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Pasteurella multocida Expresses Two Lipopolysaccharide Glycoforms Simultaneously, but Only a Single Form Is Required for Virulence: Identification of Two Acceptor-Specific Heptosyl I Transferases

Harper, M. and Boyce, J.D. and Cox, A.D. and St. Michael, F. and Wilke, I.W. and Blackall, P.J. and Adler, B. (2007) Pasteurella multocida Expresses Two Lipopolysaccharide Glycoforms Simultaneously, but Only a Single Form Is Required for Virulence: Identification of Two Acceptor-Specific Heptosyl I Transferases. Infection and Immunity, 75 (8). pp. 3885-3893.

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Article Link(s): http://dx.doi.org/10.1128/IAI.00212-07

Publisher URL: http://www.asm.org/

Abstract

Lipopolysaccharide (LPS) is a critical virulence determinant in Pasteurella multocida and a major antigen responsible for host protective immunity. In other mucosal pathogens, variation in LPS or lipooligosaccharide structure typically occurs in the outer core oligosaccharide regions due to phase variation. P. multocida elaborates a conserved oligosaccharide extension attached to two different, simultaneously expressed inner core structures, one containing a single phosphorylated 3-deoxy-D-manno-octulosonic acid (Kdo) residue and the other containing two Kdo residues. We demonstrate that two heptosyltransferases, HptA and HptB, add the first heptose molecule to the Kdo1 residue and that each exclusively recognizes different acceptor molecules. HptA is specific for the glycoform containing a single, phosphorylated Kdo residue (glycoform A), while HptB is specific for the glycoform containing two Kdo residues (glycoform B). In addition, KdkA was identified as a Kdo kinase, required for phosphorylation of the first Kdo molecule. Importantly, virulence data obtained from infected chickens showed that while wild-type P. multocida expresses both LPS glycoforms in vivo, bacterial mutants that produced only glycoform B were fully virulent, demonstrating for the first time that expression of a single LPS form is sufficient for P. multocida survival in vivo. We conclude that the ability of P. multocida to elaborate alternative inner core LPS structures is due to the simultaneous expression of two different heptosyltransferases that add the first heptose residue to the nascent LPS molecule and to the expression of both a bifunctional Kdo transferase and a Kdo kinase, which results in the initial assembly of two inner core structures.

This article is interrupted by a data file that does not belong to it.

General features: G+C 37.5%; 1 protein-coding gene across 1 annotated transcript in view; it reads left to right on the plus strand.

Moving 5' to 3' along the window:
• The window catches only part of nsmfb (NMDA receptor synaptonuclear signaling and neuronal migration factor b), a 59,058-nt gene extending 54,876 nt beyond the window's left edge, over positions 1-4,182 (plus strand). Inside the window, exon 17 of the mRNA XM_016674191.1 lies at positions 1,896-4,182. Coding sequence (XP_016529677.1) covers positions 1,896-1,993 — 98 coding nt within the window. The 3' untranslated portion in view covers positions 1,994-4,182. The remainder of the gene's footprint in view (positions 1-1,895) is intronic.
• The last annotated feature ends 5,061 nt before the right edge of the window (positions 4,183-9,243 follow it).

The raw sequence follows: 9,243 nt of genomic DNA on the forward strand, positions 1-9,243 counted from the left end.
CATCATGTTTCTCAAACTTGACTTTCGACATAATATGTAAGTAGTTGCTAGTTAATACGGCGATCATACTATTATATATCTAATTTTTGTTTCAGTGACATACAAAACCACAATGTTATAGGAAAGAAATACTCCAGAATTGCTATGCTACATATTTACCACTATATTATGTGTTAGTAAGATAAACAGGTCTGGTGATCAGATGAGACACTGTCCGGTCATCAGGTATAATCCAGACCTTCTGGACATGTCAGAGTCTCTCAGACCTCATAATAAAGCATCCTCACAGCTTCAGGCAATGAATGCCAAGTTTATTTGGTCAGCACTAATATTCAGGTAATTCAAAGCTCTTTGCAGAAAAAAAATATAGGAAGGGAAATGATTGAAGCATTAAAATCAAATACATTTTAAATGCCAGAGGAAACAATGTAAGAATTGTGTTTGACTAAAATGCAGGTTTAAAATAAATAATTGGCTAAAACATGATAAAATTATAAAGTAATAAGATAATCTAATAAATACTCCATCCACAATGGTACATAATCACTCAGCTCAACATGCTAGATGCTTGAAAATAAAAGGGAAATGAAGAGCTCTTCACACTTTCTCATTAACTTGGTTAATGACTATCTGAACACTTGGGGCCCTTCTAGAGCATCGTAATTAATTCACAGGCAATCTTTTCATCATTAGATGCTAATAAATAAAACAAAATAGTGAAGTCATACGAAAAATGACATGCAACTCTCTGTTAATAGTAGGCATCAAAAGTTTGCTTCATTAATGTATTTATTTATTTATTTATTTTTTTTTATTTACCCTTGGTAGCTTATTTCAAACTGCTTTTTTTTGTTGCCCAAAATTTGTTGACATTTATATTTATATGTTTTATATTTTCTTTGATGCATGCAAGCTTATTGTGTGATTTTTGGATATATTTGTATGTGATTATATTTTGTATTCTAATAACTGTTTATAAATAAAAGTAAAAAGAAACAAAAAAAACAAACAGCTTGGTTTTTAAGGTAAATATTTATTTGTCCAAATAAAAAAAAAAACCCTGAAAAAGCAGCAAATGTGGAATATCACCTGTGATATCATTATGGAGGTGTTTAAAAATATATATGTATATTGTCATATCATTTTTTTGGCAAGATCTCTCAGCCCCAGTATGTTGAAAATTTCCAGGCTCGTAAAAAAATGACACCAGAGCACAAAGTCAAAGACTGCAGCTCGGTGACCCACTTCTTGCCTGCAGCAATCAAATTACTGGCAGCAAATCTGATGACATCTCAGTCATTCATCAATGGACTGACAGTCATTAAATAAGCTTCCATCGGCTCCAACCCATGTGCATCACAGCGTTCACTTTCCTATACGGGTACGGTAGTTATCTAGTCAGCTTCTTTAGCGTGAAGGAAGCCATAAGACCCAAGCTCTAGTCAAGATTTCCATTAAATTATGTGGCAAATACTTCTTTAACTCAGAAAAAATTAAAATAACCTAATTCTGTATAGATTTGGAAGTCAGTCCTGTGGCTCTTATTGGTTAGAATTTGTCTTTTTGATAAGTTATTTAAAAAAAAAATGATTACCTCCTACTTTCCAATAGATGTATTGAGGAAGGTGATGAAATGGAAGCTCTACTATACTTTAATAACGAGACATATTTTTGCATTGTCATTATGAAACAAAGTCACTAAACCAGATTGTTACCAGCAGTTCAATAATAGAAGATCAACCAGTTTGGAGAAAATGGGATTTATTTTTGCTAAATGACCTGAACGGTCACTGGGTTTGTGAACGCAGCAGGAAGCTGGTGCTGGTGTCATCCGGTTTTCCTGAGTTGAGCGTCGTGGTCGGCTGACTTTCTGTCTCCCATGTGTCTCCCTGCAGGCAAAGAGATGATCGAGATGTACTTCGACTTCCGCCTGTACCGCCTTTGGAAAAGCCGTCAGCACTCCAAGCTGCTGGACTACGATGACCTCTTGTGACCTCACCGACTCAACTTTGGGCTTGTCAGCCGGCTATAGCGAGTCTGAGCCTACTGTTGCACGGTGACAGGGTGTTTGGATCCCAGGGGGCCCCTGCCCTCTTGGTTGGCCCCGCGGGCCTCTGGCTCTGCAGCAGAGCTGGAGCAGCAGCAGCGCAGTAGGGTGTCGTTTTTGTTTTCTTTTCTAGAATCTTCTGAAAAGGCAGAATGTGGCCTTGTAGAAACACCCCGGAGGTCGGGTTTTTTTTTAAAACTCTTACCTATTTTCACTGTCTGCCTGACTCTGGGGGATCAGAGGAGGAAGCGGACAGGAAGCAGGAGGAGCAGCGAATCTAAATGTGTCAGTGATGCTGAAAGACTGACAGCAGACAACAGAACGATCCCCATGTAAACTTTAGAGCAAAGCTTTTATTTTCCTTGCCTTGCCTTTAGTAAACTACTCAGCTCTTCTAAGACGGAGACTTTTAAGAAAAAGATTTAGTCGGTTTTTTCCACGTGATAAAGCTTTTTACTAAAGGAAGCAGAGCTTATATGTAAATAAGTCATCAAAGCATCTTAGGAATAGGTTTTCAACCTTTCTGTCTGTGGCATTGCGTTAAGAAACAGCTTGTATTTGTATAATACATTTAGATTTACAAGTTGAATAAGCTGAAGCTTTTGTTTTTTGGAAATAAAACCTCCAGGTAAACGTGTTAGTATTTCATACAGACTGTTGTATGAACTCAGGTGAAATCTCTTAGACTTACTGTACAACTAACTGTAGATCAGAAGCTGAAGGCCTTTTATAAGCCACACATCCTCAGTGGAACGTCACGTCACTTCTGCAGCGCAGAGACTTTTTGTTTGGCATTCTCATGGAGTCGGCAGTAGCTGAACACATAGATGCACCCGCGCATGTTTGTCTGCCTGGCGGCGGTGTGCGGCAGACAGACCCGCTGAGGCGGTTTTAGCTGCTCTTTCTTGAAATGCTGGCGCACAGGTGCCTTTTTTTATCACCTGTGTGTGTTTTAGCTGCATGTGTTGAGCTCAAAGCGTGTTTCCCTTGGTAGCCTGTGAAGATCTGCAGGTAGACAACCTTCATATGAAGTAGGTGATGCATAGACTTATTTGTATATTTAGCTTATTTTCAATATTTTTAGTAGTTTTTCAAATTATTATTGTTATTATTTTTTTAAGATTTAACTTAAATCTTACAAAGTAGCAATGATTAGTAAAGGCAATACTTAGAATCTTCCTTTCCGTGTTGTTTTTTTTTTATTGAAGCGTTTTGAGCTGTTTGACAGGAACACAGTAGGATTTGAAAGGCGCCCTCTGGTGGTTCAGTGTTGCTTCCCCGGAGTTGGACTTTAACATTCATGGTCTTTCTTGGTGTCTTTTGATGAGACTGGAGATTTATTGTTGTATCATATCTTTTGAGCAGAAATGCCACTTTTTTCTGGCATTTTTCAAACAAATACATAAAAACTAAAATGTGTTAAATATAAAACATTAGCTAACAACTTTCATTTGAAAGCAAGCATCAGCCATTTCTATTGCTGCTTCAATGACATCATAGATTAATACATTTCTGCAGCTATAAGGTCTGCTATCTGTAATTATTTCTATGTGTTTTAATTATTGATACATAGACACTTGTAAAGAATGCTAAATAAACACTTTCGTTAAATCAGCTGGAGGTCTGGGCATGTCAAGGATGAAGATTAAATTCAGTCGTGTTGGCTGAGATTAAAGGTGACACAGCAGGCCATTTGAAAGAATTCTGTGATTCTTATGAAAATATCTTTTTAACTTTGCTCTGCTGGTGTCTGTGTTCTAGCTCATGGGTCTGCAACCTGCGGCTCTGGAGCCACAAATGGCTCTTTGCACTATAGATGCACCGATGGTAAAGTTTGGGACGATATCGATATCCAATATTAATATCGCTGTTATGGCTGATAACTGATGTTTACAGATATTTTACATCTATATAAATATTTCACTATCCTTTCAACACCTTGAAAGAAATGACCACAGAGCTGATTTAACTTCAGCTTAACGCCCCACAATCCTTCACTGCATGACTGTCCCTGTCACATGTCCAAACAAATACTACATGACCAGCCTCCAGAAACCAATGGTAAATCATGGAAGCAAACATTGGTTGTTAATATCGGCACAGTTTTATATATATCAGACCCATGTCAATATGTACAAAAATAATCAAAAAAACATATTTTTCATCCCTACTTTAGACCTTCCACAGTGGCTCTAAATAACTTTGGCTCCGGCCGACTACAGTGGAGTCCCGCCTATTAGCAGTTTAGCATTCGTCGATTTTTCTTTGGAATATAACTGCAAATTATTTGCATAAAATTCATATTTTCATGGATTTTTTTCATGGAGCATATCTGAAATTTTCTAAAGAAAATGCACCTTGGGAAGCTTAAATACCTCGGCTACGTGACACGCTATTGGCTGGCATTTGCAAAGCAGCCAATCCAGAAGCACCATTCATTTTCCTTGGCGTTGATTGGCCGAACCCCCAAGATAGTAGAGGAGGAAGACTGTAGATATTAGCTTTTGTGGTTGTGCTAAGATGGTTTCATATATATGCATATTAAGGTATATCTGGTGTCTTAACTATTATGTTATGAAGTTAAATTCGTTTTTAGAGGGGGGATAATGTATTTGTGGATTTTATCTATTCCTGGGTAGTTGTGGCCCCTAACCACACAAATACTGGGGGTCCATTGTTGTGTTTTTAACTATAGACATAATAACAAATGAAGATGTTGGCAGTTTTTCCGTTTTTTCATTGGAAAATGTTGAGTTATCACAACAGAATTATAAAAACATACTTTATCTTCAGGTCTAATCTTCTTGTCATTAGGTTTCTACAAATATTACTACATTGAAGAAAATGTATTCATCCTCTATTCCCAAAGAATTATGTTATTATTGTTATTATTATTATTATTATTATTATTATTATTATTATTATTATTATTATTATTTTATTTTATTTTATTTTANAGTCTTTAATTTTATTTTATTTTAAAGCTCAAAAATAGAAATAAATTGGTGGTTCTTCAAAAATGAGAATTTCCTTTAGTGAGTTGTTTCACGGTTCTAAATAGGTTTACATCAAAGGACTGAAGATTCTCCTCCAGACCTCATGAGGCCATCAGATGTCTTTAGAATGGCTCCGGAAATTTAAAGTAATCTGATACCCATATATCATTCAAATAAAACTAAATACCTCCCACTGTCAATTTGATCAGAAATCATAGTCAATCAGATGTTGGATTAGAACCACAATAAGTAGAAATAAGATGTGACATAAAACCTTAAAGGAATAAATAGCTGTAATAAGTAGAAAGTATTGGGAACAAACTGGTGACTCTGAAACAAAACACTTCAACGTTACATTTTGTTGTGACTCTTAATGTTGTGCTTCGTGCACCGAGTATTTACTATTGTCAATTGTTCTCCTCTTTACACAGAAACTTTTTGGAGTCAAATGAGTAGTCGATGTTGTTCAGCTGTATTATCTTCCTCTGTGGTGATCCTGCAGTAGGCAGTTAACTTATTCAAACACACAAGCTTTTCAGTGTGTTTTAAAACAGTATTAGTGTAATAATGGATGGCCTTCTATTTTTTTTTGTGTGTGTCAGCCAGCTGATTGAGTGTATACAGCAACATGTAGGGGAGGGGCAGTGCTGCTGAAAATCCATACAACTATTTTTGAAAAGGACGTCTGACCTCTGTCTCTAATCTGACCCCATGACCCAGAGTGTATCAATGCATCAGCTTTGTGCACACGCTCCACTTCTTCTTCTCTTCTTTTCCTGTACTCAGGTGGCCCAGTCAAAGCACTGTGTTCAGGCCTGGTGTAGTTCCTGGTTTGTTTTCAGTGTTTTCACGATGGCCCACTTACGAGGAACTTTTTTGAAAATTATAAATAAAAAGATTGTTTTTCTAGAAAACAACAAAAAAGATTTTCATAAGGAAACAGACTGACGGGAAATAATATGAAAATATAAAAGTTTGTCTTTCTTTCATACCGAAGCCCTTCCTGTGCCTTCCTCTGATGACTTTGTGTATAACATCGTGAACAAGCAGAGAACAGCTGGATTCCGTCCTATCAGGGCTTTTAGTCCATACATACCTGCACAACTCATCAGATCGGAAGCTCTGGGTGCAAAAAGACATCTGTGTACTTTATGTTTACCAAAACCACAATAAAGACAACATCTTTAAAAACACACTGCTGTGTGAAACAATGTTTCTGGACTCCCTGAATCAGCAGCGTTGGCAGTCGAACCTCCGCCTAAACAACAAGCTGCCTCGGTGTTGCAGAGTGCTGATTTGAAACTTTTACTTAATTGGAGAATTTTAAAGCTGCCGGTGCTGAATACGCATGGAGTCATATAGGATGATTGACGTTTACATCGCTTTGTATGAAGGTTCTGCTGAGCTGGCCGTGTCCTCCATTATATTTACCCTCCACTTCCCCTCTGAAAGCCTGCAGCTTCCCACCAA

Item Type:Article
Corporate Creators:Animal Science
Additional Information:© American Society for Microbiology.
Keywords:Actinobacillus pleuropneumoniae serotype 1; Neisseria meningitidis; core oligosaccharides; structural analysis; heptosyltransferase mutant; antimicrobial peptides; biosynthesis; gene; endotoxins; chickens.
Subjects:Veterinary medicine > Veterinary bacteriology
Deposited On:20 Jan 2009 06:23
Last Modified:09 Sep 2010 05:27

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